Although I longed to be a deep, I didn’t like being too far from the disc when it mattered most, so I played handler most often. I also liked defense a lot! At Nationals in 1998 we reached the finals and I remember (or claim to remember discussing with teammates–memories are faulty) that I played every position on zone defense at some point during the tournament, filling in wherever needed at deep-deep, short-deep, wing, point and middle-middle.

Please describe your major accomplishments - both as a teammate and individual.

First, one of my early accomplishments actually occurred in the same year as one of my biggest failures. In 1995, I was one of two captains of the UCSB Black Tide. While we were a good team, we failed to qualify for nationals, losing to LPC twice in regionals. However despite not making nationals, we had victories during the season over the four teams that reached the semifinals of nationals that year!

And something I feel I accomplished successfully? In 1996, my work took me to the SF Bay Area where I made some friends and joined Saucy Jack. They had been trying to qualify for a spot at nationals for years, implementing different combinations of players and forms of strategy along the way, but powerhouses Double Happiness and Sockeye, one of which made the finals of nationals for the previous four years, always stood in the way. Being neighbors with Double Happiness, we played them a lot and lost to them the first five times that summer, including during pool play at regionals. It was a giant double-regionals with teams from the northwest and southwest together in Las Vegas. We made our way to the back door…and met Double Happiness again. That sixth time we played them that summer, we won! Friends told me they heard people exclaim, “Andy is going off over in the backdoor finals!” I was so fired up and I loved the guys on the Saucy Jack. It was an amazing team victory and team experience overall.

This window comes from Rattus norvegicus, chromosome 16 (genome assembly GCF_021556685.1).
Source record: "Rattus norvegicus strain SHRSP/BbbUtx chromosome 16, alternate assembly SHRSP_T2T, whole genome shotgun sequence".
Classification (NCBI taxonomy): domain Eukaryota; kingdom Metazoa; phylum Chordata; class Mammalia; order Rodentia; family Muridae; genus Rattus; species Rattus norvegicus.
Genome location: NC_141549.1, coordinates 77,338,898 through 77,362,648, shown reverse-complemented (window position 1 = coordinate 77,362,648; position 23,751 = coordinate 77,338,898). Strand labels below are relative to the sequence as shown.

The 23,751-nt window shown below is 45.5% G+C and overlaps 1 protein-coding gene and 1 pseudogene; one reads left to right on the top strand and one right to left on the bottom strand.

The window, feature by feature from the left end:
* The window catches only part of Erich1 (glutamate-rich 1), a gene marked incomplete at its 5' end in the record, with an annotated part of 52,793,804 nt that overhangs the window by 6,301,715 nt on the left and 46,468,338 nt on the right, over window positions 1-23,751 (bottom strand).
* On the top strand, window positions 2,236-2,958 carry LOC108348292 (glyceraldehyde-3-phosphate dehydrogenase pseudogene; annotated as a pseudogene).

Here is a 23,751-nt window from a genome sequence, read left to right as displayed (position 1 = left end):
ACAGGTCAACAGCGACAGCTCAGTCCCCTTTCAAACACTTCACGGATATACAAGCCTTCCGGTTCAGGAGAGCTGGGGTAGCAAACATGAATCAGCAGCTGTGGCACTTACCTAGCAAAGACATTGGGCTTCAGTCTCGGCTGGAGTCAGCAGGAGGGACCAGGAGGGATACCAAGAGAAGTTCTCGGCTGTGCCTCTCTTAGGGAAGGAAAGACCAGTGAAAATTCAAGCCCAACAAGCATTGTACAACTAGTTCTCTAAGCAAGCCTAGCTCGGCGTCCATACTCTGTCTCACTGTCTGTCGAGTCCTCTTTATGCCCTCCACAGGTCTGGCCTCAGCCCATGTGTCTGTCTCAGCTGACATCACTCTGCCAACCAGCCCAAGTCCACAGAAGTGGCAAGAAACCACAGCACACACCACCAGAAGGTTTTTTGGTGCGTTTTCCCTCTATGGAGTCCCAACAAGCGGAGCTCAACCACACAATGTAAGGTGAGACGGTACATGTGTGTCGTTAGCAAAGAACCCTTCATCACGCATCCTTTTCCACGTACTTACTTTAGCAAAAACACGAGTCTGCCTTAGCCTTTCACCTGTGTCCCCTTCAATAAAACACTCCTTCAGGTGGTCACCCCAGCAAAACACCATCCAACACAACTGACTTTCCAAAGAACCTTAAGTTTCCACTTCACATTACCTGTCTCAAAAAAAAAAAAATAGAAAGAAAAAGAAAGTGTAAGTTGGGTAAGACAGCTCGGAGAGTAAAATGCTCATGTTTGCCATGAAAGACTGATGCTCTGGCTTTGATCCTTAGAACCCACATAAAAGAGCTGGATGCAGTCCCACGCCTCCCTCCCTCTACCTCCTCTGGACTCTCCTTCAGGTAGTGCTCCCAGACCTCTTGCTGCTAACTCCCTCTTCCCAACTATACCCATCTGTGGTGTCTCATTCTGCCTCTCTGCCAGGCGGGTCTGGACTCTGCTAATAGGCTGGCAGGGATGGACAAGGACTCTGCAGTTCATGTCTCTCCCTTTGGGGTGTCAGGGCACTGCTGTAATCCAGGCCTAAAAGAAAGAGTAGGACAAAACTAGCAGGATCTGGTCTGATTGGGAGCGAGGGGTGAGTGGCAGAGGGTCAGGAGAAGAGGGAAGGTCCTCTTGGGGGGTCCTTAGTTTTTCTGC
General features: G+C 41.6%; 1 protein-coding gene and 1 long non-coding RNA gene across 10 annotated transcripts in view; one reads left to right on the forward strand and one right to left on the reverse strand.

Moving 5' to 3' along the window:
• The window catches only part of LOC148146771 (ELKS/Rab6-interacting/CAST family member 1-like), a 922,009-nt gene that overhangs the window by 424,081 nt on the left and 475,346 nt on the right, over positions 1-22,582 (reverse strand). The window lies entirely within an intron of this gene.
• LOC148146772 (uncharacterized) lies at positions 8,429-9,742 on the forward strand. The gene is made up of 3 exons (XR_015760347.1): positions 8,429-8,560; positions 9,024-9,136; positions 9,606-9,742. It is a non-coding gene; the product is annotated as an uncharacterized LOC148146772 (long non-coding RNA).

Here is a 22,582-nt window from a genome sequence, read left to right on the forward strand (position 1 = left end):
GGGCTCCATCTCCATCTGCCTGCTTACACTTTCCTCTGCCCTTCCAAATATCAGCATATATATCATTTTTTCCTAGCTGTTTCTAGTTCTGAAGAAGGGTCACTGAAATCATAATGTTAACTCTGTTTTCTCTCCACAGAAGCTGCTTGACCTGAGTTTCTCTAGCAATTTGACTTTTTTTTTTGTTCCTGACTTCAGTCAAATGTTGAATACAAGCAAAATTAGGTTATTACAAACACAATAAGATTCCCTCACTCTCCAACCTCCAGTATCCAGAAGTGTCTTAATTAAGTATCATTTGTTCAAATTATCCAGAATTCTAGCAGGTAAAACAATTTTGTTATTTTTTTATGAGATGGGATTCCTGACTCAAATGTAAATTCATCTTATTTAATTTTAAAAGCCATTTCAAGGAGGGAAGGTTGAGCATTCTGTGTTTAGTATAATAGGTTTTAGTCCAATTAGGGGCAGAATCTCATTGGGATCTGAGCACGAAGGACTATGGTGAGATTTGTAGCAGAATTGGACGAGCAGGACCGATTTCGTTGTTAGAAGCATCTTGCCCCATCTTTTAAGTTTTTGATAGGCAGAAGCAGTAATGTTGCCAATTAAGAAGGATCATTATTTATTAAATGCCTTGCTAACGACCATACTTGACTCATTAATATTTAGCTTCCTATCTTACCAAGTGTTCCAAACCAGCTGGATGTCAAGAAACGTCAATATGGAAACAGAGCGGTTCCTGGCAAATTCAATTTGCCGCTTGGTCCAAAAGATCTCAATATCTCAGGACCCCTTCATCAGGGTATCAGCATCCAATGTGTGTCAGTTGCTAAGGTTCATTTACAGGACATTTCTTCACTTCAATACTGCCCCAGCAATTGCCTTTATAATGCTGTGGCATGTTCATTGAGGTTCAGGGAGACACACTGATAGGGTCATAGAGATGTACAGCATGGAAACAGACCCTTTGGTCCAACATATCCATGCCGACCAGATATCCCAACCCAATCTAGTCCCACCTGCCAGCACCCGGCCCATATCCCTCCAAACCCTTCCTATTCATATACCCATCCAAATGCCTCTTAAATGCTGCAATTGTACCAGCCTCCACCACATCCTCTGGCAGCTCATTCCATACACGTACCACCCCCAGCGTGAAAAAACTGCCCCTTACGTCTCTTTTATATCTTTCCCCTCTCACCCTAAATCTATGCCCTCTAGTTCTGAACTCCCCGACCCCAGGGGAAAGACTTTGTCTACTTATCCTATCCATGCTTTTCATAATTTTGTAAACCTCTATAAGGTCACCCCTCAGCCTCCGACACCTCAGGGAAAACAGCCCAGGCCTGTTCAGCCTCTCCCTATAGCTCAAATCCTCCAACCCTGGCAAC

Outside of my team accomplishments, I was nominated by UCSB for the Callahan Award in its inaugural year (1996), but after that year the team decided to stop nominating single individuals and instead honor the entire team at the end of each year. I also won the Farricker Spirit Award in 2003 as part of the Condors.

Please explain why you stood out among the elite players of your time. What was it that you did best, or were known for?

What I enjoyed most, and I think what made me stand out, was playing defense on the best opponent, no matter if they were taller or faster than me. Around 1994, we played Double Happiness and I met a guy they called “Biscuit” who may have been their best player. My captain, Steve Dugan told me, “Andy, they say that guy is uncoverable.” While smiling, he followed up with, “See what you can do.” I don’t think I ever got a D on Biscuit, but I made him work! I loved D and thought I could cover anyone. In the UPA open finals in 1999, in total, our opponent turned it over four times, one of which was a D that I caught.